Varying degrees of security threats and challenges continue to pose danger to the sustenance of peace and consolidation of development on the African continent.
President Goodluck Jonathan made this observation yesterday at the opening of the 7th African First Ladies Peace Mission in Abuja yesterday.
Jonathan said despite several challenges with which people of the continent have to contend, “new threats such as drug and human trafficking, climate change, kidnapping, terrorism, poverty, sectarian conflicts and others take center stage.”
“All these undermine our determined efforts to work towards achieving sustainable peace and development in our various countries,” he said, adding that there was need to take serious steps to tackle the challenging political and security situation facing several countries on the continent.
According to him, this feat could be attained if adequate attention is given to the issues concerning women and children, especially the girl-child, who the president described as victims of the unfolding security breaches in many countries.
Said the president: “They are not only subjected to dehumanizing conditions, they are often times the targets of abuse, resulting in the violation of international conventions on the rights of women and girls, to which African countries are parties,” he explained.
“The countries of Africa must intensify efforts to remove all barriers that limit women and the girl-child from actualizing their dreams. Our women must be protected against all forms of discrimination and be given equal opportunities and access to education, politics and the economy,” he admonished.
Professing gender equality as the antidote to the stagnation of Africa, he said premium must be given to women empowerment politically and I the areas of career advancement.
“I believe that the most sustainable way to support womanhood and guarantee peace is through empowerment. In this respect, our transformation agenda as a nation goes beyond the 30 – 35% of political offices being demanded by women, but creating various opportunities for women empowerment,” he noted.
“In my cabinet of 42 Ministers, 13 are women. The coordinating Minister of the Economy who also doubles as the Finance Minister is a woman. For the first time in our country, a woman occupies the position of Minister of Petroleum Resources.”
“Also for the first time, we have admitted women into our prestigious Nigerian Defence Academy to prepare women as full combatants in the Army, Navy and Airforce. Eight days ago, precisely on the 16th July 2012, I appointed the first female Chief Justice in Nigeria. Our Permanent Representative in the United Nations is a woman, so also is our Commissioner in the African Union and the Nigerian Commissioner in the ECOWAS Commission.”
He expressed optimism that all these encouragement to the womenfolk will spur them to “inspire the younger generation,” adding that: “his Administration will remain resolute in the implementation of its policy on effective representation of women in all aspects of government.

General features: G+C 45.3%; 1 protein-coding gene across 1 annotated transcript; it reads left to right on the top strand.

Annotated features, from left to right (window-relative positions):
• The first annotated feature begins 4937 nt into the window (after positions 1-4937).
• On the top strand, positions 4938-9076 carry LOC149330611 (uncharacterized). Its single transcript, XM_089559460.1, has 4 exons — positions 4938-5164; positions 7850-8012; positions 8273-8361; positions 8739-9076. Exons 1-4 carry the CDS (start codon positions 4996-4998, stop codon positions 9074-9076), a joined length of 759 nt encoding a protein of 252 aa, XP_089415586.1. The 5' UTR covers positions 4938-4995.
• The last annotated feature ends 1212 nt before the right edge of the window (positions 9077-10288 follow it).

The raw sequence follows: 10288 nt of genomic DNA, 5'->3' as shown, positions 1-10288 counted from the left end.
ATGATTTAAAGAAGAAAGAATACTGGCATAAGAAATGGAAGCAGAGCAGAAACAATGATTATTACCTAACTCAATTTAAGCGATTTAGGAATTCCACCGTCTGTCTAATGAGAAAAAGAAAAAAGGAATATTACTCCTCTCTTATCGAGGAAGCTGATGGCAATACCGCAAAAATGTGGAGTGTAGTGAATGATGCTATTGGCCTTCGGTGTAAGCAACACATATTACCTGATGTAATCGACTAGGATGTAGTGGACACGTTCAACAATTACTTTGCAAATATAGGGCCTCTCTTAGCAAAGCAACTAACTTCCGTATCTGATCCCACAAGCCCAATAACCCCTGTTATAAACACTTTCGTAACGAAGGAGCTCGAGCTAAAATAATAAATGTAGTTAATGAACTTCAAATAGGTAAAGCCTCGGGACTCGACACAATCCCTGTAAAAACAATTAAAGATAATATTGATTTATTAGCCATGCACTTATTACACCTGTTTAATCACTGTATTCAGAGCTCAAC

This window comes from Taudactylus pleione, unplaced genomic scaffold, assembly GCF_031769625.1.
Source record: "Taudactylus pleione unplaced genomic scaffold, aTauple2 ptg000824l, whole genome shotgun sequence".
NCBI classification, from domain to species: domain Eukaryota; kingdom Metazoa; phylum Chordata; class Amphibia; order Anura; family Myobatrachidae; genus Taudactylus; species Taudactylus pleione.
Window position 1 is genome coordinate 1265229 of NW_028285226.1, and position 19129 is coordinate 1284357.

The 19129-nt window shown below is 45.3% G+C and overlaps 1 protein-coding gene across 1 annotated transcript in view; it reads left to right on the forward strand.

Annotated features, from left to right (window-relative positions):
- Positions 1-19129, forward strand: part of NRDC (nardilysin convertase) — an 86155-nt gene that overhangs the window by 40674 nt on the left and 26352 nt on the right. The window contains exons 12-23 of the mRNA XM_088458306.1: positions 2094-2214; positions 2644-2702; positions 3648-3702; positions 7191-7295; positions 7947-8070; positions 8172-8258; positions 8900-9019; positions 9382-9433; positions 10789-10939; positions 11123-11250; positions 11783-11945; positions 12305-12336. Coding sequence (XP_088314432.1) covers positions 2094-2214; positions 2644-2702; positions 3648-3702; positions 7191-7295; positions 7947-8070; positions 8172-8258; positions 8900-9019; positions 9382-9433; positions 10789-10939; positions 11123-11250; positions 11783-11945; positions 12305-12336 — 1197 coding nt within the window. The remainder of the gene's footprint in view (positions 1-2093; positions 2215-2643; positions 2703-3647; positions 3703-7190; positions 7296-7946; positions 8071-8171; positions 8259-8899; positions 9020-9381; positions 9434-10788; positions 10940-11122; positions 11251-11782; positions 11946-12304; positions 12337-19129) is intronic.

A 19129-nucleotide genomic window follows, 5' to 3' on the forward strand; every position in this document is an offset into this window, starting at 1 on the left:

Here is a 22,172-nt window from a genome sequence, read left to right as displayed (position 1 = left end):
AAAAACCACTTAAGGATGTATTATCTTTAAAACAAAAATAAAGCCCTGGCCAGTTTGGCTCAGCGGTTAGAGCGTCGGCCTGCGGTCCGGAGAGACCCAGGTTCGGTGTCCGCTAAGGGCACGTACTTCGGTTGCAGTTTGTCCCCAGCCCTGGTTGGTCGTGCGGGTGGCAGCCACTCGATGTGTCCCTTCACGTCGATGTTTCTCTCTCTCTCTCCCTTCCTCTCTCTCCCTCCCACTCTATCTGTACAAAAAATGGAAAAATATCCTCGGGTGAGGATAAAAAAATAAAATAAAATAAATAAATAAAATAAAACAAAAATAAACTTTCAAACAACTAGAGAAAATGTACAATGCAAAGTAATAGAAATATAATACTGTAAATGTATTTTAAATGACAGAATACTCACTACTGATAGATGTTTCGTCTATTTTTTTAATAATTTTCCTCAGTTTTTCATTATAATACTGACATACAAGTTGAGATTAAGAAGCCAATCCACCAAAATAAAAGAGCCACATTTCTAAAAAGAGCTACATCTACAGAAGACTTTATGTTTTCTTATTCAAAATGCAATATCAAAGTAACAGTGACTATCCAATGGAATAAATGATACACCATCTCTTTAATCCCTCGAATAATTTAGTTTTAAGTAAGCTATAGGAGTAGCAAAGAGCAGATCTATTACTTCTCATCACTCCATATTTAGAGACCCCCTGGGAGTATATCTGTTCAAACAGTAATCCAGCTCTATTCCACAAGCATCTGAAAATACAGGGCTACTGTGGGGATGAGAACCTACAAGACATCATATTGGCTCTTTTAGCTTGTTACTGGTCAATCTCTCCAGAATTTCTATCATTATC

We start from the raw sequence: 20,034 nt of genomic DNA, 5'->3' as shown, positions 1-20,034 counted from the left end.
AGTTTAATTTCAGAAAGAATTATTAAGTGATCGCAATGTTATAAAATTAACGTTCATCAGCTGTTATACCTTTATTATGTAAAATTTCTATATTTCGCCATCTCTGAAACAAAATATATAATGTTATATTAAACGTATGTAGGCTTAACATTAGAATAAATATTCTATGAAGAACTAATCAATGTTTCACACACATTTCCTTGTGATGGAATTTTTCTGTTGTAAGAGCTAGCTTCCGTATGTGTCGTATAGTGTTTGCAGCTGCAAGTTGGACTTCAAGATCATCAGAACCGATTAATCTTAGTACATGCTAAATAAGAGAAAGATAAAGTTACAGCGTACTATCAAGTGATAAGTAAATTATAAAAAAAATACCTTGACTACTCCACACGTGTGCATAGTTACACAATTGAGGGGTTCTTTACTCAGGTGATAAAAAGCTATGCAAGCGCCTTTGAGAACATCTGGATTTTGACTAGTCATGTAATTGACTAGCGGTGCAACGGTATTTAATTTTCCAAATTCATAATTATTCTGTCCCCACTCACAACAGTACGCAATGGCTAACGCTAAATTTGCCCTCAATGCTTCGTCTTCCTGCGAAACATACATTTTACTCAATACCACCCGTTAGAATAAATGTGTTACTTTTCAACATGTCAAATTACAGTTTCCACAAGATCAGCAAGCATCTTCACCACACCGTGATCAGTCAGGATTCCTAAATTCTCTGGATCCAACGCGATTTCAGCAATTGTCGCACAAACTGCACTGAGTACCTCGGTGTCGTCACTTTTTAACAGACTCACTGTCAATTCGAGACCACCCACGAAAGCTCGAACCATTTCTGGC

Turning to electoral matters, President Jonathan said: “Our commitment to electoral reforms and justice has ushered in an era where women can deploy their numerical strength to ensure that their preferred candidates win elections at all levels. This has been made possible in every instance by our administration commitment to the electoral principle of one man one vote, one woman one vote, and one youth one vote.”
He suggested that one of the ways to tackle the problem is the promotion of advocacy, sharing of information and advancement of rights. “There is no doubt that the prevailing circumstance requires strong advocacy, cooperation, human development, the sharing of knowledge and the protection of basic rights. Credible voices that draw attention to the dangers of conflict, the plight of women and children under difficult circumstances need to be heard more loudly,” Jonathan emphasized, urging the first ladies to unite and cooperate to promote the cause of peace, love and harmony in the continent.
Noting that the theme of the summit: “The Africa Woman: A voice for Peace” is pertinent to overcoming contemporary challenges in Africa, the president called on the First Ladies, to invoke their roles as wives, mothers and leaders, to bring peace and security to the continent.
Echoing the current trend of the contribution of women to ECOWAS mediation efforts that led to the resolution of the civil war and political crisis in Liberia and Sierra Leone, Jonathan insisted that the: “AFLPM must continue to serve as a voice for the disempowered, the dispossessed, and the violated, especially women and children. More importantly, it must continue to stand firm as a special advocate for peace and the growth of our mother continent.”
He enumerated ways in which this can be achieved as intensive lobby of governments by the AFLPM to implement existing international legal frameworks that promote peace, blowing the whistle on human rights abuse and security breaches summoning; and mobilizing the populace to stand by it as vanguards so as to raise
the standards of survival in Africa.
“The African First Ladies Peace Mission has committed itself to the cause of peace and the advancement of women in Africa and we must support you to realize your vision,” Jonathan said.